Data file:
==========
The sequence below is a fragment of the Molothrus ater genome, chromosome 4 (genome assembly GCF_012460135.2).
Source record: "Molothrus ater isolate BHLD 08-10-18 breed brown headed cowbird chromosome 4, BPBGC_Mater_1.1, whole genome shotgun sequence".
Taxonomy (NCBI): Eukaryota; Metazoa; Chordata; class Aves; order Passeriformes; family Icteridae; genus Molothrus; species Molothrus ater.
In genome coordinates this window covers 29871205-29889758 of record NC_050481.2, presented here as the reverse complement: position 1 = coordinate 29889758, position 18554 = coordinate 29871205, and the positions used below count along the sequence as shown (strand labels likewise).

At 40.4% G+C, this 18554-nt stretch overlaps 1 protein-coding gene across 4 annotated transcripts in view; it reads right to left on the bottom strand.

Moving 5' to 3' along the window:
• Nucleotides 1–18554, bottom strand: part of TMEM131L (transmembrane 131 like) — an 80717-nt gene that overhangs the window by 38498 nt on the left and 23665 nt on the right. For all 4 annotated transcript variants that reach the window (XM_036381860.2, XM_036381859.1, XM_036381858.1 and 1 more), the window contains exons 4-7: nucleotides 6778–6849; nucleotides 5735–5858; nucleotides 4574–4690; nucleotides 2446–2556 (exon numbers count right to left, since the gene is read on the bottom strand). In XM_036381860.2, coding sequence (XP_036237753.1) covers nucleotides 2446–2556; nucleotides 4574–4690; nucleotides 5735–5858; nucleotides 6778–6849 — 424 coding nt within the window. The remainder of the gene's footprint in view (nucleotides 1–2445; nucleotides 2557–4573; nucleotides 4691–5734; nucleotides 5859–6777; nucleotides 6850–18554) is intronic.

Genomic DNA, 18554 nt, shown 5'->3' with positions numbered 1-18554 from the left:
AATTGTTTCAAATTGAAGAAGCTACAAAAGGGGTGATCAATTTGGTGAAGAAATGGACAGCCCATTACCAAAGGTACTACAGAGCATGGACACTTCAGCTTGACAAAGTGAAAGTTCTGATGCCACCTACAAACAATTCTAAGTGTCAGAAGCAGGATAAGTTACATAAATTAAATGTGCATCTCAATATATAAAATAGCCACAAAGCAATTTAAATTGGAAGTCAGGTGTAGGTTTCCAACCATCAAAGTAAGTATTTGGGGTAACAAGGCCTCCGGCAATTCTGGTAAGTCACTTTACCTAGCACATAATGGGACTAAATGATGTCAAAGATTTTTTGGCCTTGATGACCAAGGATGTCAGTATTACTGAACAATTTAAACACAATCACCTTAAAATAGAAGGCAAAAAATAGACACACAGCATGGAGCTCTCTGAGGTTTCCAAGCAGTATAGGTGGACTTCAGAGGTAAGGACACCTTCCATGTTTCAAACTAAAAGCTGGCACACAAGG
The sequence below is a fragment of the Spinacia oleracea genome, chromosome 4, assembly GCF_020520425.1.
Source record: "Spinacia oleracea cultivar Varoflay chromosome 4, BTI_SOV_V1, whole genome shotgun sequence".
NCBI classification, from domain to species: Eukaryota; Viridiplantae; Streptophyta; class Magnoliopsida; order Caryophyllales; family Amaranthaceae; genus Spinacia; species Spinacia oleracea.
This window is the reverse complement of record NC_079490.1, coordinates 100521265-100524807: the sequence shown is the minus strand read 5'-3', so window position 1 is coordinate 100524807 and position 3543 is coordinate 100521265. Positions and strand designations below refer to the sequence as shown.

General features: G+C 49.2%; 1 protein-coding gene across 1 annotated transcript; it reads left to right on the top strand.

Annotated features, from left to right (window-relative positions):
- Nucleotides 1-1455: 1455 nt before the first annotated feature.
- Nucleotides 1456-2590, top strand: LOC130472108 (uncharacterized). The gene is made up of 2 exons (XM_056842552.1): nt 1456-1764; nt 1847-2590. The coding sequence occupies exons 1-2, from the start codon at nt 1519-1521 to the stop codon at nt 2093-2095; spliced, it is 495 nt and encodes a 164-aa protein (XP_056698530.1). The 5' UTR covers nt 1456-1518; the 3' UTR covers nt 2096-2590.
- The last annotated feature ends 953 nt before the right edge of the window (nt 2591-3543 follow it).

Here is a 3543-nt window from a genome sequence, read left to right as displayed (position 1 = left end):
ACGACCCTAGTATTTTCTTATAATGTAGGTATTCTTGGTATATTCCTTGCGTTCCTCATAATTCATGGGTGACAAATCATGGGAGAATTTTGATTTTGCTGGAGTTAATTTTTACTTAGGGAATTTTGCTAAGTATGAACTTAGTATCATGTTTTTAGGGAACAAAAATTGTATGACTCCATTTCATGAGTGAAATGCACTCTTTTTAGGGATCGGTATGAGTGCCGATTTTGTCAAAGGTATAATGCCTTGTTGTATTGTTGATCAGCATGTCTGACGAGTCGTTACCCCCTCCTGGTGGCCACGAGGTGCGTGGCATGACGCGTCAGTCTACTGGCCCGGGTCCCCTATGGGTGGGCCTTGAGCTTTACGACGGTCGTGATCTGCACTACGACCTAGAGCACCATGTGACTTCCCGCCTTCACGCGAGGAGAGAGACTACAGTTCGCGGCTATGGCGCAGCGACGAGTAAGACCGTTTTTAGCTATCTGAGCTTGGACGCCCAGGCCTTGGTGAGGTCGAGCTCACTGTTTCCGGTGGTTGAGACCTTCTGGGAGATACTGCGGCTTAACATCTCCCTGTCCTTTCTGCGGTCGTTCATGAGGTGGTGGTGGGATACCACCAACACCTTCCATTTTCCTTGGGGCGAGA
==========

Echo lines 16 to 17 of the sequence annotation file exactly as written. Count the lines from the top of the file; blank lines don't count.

- Nucleotides 1-1455: 1455 nt before the first annotated feature.
- Nucleotides 1456-2590, top strand: LOC130472108 (uncharacterized). The gene is made up of 2 exons (XM_056842552.1): nt 1456-1764; nt 1847-2590. The coding sequence occupies exons 1-2, from the start codon at nt 1519-1521 to the stop codon at nt 2093-2095; spliced, it is 495 nt and encodes a 164-aa protein (XP_056698530.1). The 5' UTR covers nt 1456-1518; the 3' UTR covers nt 2096-2590.